New York Architecture

New York is its architecture and its architecture is what has made New York what it is.

And it is largely thanks to the work of a single man.

A contradictory figure that defined New York's architecture without being an architect and played a key role in the city's political development without being a politician.

His name is Robert Moses.

The Master Builder Fought Right to the End

Robert Moses

Moses was a conservative Republican who worked for capitalism's best interests. Lucky for him, he also knew how to dress his urbanism with a certain modernity that transformed him in the representative of the "modern international style" within urban planning.

He essentially shaped the New York we know today. The New York that prefers cars to people, that's his obsession with roads and expressways. The New York with the ruined South Bronx, that's his doing. He forged the disappearance of the once-landmark Coney Island. He practically forced the Brooklyn Dodgers and the New York Giants Major League baseball teams out of the city. He neglected public transport until it declined.

But he also did what no public official could ever do before him. He built parks (Riverside Park, to name just one), roads (the Cross-Bronx and the Major Deegan and the Bruckner), the Henry Hudson Bridge and the Triborough Bridge. He did all this is popular neighborhood where powerful men had sworn he would never build them.

He was ruthless when commading his army of steamrollers. He destroyed a big part of Manhattan and, in return, built a new, modern city. His critics claim this modern city is now outdated and old and decrepit, but in his defense it could be said that he just rose up to the occassion. It is not easy to operate on New York. Few cities have its concentration and saturation. The old and the new are in a permanent struggle against each other.

Any attempt towards innovation begs to pit the legacy of the past against the necessities of the future. Also, when he began his reign towards the 1950s, it was such an expansive moment, when the U.S. was gaining power over the international scene that there was a general feeling that a new, dinamic urbanism was necessary.

Perhaps the best thing that could be said to define him is his unappealable yet involuntarily sinister name for destruction in the sake of improvement: the scythe of progress.

Fighting Moses

In the early 1950s, his scythe of progress was ready to do away with some of Manhattan's most civilized neighborhoods: a ten-lane expressway was supposed to run through SoHo, Little Italy, Chinatown and the Lower East Side.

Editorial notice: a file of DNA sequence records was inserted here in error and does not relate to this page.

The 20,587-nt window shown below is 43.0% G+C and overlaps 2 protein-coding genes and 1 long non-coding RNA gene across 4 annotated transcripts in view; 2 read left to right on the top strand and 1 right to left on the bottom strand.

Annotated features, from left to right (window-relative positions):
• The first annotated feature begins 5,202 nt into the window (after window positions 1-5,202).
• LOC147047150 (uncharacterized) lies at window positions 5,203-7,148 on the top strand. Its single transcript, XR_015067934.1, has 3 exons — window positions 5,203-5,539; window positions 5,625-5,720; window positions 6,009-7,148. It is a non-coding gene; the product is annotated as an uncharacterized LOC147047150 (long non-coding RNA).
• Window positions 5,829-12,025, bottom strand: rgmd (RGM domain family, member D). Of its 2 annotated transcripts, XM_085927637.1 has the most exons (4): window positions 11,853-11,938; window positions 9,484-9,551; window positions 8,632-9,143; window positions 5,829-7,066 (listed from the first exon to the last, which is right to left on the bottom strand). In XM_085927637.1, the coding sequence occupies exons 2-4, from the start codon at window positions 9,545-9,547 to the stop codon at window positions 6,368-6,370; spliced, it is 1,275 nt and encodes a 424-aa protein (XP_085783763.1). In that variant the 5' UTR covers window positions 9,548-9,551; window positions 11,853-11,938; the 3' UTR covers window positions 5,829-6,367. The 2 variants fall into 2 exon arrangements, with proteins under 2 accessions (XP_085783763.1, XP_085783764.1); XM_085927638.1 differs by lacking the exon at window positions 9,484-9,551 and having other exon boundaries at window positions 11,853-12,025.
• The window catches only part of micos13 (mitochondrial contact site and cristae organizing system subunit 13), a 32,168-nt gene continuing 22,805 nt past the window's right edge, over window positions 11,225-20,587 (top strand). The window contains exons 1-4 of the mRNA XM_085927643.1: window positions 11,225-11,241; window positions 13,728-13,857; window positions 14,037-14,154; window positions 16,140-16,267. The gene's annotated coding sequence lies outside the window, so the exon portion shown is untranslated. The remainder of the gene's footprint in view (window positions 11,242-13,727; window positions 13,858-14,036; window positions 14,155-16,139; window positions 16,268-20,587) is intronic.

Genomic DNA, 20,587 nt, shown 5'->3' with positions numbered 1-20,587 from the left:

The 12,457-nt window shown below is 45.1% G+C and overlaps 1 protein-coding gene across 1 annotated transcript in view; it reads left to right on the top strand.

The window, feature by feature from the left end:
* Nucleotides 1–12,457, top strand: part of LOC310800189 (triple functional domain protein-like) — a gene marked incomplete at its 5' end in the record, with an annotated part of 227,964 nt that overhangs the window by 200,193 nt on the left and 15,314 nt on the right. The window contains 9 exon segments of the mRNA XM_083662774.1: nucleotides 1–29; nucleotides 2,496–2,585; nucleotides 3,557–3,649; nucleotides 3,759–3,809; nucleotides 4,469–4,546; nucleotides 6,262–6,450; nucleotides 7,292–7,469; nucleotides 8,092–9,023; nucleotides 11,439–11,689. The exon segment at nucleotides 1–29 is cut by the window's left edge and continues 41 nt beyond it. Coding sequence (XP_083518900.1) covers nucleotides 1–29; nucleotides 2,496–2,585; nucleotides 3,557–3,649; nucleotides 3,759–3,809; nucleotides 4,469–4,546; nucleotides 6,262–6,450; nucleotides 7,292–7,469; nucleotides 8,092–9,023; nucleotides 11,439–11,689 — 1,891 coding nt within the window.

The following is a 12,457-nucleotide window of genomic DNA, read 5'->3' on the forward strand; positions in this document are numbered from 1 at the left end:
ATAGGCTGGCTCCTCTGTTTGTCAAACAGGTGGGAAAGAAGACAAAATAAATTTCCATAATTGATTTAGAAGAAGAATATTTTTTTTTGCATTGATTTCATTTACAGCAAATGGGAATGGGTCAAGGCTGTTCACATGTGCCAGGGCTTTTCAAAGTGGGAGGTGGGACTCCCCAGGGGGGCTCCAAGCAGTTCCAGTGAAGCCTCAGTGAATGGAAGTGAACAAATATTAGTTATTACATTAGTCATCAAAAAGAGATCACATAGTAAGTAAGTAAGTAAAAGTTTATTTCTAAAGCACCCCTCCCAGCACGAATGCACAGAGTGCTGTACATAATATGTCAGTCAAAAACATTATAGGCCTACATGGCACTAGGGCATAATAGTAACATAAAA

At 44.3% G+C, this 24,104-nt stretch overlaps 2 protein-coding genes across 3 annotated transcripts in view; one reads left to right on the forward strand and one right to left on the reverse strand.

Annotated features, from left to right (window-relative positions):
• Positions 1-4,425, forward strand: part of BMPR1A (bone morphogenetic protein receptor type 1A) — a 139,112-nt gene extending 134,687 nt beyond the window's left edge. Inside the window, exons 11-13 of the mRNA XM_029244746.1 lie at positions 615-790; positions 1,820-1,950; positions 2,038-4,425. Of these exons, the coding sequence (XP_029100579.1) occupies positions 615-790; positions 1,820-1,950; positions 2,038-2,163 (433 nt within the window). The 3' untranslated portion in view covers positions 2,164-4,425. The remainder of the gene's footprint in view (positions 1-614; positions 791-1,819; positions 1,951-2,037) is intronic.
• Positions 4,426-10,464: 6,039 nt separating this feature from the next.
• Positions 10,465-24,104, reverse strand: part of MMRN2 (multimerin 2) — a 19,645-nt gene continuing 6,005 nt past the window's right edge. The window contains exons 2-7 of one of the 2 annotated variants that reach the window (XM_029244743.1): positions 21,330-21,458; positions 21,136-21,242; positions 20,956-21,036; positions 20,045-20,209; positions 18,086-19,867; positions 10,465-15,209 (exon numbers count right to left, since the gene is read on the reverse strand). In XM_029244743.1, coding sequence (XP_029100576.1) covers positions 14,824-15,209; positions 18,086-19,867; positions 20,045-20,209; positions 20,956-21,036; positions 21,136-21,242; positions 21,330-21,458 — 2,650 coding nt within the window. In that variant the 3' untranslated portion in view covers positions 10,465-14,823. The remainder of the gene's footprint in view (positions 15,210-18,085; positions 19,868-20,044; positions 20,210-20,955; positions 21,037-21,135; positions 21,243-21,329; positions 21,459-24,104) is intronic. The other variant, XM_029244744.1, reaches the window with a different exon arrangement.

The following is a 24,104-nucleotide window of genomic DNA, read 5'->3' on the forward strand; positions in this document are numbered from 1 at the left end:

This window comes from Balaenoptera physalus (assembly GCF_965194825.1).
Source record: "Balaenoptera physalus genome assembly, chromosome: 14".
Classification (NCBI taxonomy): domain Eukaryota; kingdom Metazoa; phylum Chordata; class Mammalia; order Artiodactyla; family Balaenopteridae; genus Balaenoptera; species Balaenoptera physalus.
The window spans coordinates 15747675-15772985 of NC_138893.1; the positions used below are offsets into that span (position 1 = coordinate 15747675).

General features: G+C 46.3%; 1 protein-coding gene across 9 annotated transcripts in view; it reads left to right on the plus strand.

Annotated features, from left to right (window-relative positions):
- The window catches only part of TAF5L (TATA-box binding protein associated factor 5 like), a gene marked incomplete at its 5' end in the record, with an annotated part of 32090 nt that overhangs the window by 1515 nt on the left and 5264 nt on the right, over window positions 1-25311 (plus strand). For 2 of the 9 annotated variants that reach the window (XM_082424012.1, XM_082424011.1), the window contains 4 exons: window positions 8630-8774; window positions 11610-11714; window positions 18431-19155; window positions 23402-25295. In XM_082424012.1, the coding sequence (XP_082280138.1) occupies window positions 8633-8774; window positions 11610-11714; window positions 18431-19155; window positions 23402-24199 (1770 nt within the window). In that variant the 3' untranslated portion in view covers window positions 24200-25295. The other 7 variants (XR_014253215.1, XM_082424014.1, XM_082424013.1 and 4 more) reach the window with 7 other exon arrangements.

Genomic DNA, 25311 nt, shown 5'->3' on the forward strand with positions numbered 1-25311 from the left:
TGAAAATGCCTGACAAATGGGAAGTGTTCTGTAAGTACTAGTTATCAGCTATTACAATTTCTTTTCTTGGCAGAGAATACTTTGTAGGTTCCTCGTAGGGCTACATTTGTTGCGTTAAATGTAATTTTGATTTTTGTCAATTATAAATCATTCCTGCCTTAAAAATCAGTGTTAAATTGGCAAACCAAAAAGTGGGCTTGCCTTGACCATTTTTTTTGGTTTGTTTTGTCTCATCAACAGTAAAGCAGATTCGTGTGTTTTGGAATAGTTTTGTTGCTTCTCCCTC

One never really knows how unstable civilization is, how dangerous it is to take anything for granted. In order to thank the sublime pleasure of walking around Washington Square, or stare at the street musicians and tumblers, or the chess players, or the delight of sitting in the grass and watch in the horizon the towers that comprise Fifth Avenue over the treetops, one must realize that all this was about to be destroyed decades ago.

That was the place Robert Moses had dictated his expressway should run through. The scythe of progress doesn't act out of mere whim: if the traffic is to flow at a certain speed through the island, the rational, the inevitable, is to make way for it.

Riverside Park

Washington Square wasn't saved by any architect. No expert in urbanism rose his voice against what today seems like an inconceivable crime. Washington Square exists today thanks to a woman, called Jane Jacobs. She was no expert. She didn't even have a college degree. She lived near Hudson Street, in the heart of The Village, y she would take her kids to play in Washington Square.

Her first comrades in the revolt where the mothers of his kids' friends. "A few crazy ladies with strollers," Moses defined them. And yet, they succeeded.

In 1961, when Washington Square and the Village streets were out of danger thanks to the rebellious movement Jane Jacobs had initiated, she wrote a book, a beautiful manifest in defense of walker-friendly streets. It was called The Death and Life of Great American Cities. She died a tiny, brave woman, committed to her defense of that fragile and necessary lifestyle that is civilization and cannot live without cities.

And that's what New York's architecture -- New York in general -- is all about. A powerful man tries to control the city. And the people, using the people's reasoning, counterbalances him. We owe as much to Robert Moses as we do Jane Jacobs.